Hello! I’m glad you like our website! Snow at the Grand Canyon…that is a sight to see! In January and February I will be writing lots about Egypt. It has been such a great experience and I highly recommend it. Winter Break is a nice time to be here. The weather is perfect, but crowds will be a little bigger because of the holidays, but it’s still very, very nice. However, if you don’t have to take your trip around Christmas and New Years, I think that January would be a great month to visit Egypt. Cheers, Julie

  4. Avatar for Nanthicha
    Nanthicha

    If you have one day trip from las vegas, will you pick Death Valley or Valley of Fire? (visiting in December)
    By the way, love you blogs!

    1. Avatar for Julie Post
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      Julie

      That’s a tough question. The Valley of Fire will be less driving, and you can see it quicker, so you will have some extra time that day for Vegas. The sights are great, however, I think that I would pick Death Valley. It’s one of my personal favorite national parks. You can do it in one big day from Vegas (check out our 2 day itinerary and just do day 1 but try to also get to the Mesquite Sand Dunes because those are really neat). The landscapes are unreal. Just get a very early start because of the short daylight in December. Cheers, Julie

  5. Avatar for Mel Coker
    Mel Coker

    OK… another great post with excellent information and pictures! We’re doing Southern California for 11 days and 10 nights starting September 26, 2019. We’re staying at Ranch at Death Valley for two nights. Our base after that is Desert Springs and we will do a one full day visit to Joshua Tree National Park. I don’t see that covered by you? I’m sure it’s coming soon.

    1. Avatar for Julie Post
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      Julie

      No, no Joshua Tree yet. We almost went there this past December (but the Grand Canyon, Arches and Canyonlands won). It’s on our list…it looks amazing. Cheers, Julie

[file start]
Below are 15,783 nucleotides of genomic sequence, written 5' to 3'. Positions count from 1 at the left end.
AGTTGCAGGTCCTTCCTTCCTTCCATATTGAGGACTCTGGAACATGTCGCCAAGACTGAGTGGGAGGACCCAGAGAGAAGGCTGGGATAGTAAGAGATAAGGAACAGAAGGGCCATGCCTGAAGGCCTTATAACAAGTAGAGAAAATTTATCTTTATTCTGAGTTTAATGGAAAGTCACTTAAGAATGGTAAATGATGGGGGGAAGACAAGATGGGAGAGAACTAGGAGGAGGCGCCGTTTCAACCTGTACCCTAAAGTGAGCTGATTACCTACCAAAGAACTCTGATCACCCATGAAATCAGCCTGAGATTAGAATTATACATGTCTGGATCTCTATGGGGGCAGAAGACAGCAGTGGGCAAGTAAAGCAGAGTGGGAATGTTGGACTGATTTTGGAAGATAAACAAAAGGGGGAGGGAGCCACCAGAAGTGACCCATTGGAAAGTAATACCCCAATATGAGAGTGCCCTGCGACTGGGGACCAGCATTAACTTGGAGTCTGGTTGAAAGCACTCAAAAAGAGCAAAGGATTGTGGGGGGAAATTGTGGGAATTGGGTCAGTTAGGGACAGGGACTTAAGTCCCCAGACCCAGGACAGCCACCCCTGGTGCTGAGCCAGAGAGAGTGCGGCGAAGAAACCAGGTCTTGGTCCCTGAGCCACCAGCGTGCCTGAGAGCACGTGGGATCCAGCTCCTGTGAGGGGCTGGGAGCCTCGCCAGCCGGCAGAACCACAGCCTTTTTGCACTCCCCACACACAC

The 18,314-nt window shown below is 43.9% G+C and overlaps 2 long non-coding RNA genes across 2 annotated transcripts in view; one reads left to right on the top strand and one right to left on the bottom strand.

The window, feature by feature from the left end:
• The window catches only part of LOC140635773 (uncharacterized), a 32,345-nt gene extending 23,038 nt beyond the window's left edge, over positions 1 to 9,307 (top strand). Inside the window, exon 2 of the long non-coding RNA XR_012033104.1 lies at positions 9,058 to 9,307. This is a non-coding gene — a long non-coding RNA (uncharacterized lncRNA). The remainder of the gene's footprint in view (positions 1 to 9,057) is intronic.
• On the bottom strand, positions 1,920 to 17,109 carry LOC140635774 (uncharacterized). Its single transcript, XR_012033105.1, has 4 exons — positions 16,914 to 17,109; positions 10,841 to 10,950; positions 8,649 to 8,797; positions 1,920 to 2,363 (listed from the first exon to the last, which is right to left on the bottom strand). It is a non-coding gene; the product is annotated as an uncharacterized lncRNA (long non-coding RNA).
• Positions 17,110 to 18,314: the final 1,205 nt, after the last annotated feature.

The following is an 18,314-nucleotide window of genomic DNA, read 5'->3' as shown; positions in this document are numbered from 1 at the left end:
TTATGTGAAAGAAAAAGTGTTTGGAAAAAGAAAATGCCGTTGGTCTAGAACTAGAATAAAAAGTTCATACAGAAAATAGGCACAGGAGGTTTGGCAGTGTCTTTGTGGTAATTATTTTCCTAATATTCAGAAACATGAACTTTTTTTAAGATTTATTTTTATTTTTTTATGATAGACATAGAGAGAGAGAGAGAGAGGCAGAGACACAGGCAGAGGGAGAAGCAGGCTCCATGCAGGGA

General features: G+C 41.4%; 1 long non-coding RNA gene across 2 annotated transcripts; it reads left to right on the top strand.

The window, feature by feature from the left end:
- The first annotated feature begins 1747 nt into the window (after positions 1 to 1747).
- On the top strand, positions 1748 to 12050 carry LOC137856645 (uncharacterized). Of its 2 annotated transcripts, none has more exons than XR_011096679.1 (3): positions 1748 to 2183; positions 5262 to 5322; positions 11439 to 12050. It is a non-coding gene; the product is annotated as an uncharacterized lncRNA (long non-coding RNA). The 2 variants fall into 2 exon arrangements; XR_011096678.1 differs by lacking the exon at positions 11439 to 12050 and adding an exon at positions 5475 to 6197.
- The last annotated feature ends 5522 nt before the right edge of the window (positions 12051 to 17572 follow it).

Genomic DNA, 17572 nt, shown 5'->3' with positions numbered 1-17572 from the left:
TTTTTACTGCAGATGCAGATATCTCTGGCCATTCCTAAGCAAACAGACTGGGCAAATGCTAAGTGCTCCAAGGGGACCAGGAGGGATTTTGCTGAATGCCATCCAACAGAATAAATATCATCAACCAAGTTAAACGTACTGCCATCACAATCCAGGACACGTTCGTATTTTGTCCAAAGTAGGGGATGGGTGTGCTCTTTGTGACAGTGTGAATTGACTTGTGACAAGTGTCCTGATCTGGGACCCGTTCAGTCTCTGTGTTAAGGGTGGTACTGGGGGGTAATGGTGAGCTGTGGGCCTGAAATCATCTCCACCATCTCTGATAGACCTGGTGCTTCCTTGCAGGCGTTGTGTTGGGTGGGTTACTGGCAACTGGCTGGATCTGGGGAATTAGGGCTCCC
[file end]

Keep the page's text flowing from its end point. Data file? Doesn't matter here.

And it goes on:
6. Avatar for Ronnie
    Ronnie

    Great Blog. I traveled to Death Valley in Feb. and it was fantastic. I didn’t get to go to the Racetrack but I did take the long, rough road out to Eureka Dunes. I was in a Jeep and I wouldn’t recommend doing it any other way. As you say it is very beautiful, and a dream for a landscape photographer.

    1. Avatar for Julie Post
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  7. Avatar for Debbie
    Debbie

    We plan on going at the end of feb. I have two teen girls. Where do you suggest we stay in Death Valley. We love camping but decided to find a cabin/ hotel instead.
    Thanks,
    Deb

    1. Avatar for Julie Post
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      Julie

      We recommend Stovepipe Wells. Good location in Death Valley, with a restaurant, gas station, and a general store. Check out this post with lots more info on what to do. Cheers, Julie

  8. Avatar for Nancy
    Nancy

    We are moving to California this summer and I cannot wait to explore a whole new world with my boys! Thanks for this post. My husband and I have been (pre kids) and your description of the remoteness is spot on!

    1. Avatar for Julie Post
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      Julie

      Death Valley is one of our new favorite spots. In fact, the entire American Southwest is an adventurer’s dream. Lots of great places for families to explore. Enjoy California! Cheers, Julie